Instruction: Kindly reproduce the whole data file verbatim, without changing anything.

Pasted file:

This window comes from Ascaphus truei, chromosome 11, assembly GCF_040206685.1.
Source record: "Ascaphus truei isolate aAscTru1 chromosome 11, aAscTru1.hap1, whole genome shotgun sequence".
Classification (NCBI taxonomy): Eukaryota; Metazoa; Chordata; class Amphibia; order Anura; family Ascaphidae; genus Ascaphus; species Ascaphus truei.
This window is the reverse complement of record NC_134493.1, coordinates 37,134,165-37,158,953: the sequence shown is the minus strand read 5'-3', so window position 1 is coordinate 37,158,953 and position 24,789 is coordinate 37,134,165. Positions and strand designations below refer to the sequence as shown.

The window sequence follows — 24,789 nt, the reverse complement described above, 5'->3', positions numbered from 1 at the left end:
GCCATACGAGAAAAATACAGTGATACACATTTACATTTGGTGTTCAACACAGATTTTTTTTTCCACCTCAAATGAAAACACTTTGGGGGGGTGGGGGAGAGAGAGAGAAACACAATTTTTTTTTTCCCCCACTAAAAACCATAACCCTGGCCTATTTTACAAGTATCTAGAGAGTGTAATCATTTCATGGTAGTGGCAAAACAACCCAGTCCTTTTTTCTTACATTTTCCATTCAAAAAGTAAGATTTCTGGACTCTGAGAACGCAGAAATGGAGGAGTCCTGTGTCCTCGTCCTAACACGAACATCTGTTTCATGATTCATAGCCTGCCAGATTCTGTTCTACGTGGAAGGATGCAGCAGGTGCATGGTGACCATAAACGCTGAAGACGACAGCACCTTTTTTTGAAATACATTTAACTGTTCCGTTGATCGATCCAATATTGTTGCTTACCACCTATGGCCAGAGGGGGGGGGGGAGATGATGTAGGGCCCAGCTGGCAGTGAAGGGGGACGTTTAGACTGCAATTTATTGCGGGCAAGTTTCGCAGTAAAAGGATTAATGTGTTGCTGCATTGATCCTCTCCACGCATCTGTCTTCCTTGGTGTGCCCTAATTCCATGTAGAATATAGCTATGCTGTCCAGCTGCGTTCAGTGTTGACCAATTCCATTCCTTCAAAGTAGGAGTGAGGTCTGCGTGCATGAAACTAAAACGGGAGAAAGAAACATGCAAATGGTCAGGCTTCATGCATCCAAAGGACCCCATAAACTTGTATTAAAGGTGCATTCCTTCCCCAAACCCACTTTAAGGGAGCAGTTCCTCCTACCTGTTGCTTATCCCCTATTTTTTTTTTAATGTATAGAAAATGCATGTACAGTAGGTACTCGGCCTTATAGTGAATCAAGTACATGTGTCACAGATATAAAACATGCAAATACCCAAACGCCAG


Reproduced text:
This window comes from Ascaphus truei, chromosome 11, assembly GCF_040206685.1.
Source record: "Ascaphus truei isolate aAscTru1 chromosome 11, aAscTru1.hap1, whole genome shotgun sequence".
Classification (NCBI taxonomy): Eukaryota; Metazoa; Chordata; class Amphibia; order Anura; family Ascaphidae; genus Ascaphus; species Ascaphus truei.
This window is the reverse complement of record NC_134493.1, coordinates 37,134,165-37,158,953: the sequence shown is the minus strand read 5'-3', so window position 1 is coordinate 37,158,953 and position 24,789 is coordinate 37,134,165. Positions and strand designations below refer to the sequence as shown.

The window sequence follows — 24,789 nt, the reverse complement described above, 5'->3', positions numbered from 1 at the left end:
GCCATACGAGAAAAATACAGTGATACACATTTACATTTGGTGTTCAACACAGATTTTTTTTTCCACCTCAAATGAAAACACTTTGGGGGGGTGGGGGAGAGAGAGAGAAACACAATTTTTTTTTTCCCCCACTAAAAACCATAACCCTGGCCTATTTTACAAGTATCTAGAGAGTGTAATCATTTCATGGTAGTGGCAAAACAACCCAGTCCTTTTTTCTTACATTTTCCATTCAAAAAGTAAGATTTCTGGACTCTGAGAACGCAGAAATGGAGGAGTCCTGTGTCCTCGTCCTAACACGAACATCTGTTTCATGATTCATAGCCTGCCAGATTCTGTTCTACGTGGAAGGATGCAGCAGGTGCATGGTGACCATAAACGCTGAAGACGACAGCACCTTTTTTTGAAATACATTTAACTGTTCCGTTGATCGATCCAATATTGTTGCTTACCACCTATGGCCAGAGGGGGGGGGGGAGATGATGTAGGGCCCAGCTGGCAGTGAAGGGGGACGTTTAGACTGCAATTTATTGCGGGCAAGTTTCGCAGTAAAAGGATTAATGTGTTGCTGCATTGATCCTCTCCACGCATCTGTCTTCCTTGGTGTGCCCTAATTCCATGTAGAATATAGCTATGCTGTCCAGCTGCGTTCAGTGTTGACCAATTCCATTCCTTCAAAGTAGGAGTGAGGTCTGCGTGCATGAAACTAAAACGGGAGAAAGAAACATGCAAATGGTCAGGCTTCATGCATCCAAAGGACCCCATAAACTTGTATTAAAGGTGCATTCCTTCCCCAAACCCACTTTAAGGGAGCAGTTCCTCCTACCTGTTGCTTATCCCCTATTTTTTTTTTAATGTATAGAAAATGCATGTACAGTAGGTACTCGGCCTTATAGTGAATCAAGTACATGTGTCACAGATATAAAACATGCAAATACCCAAACGCCAG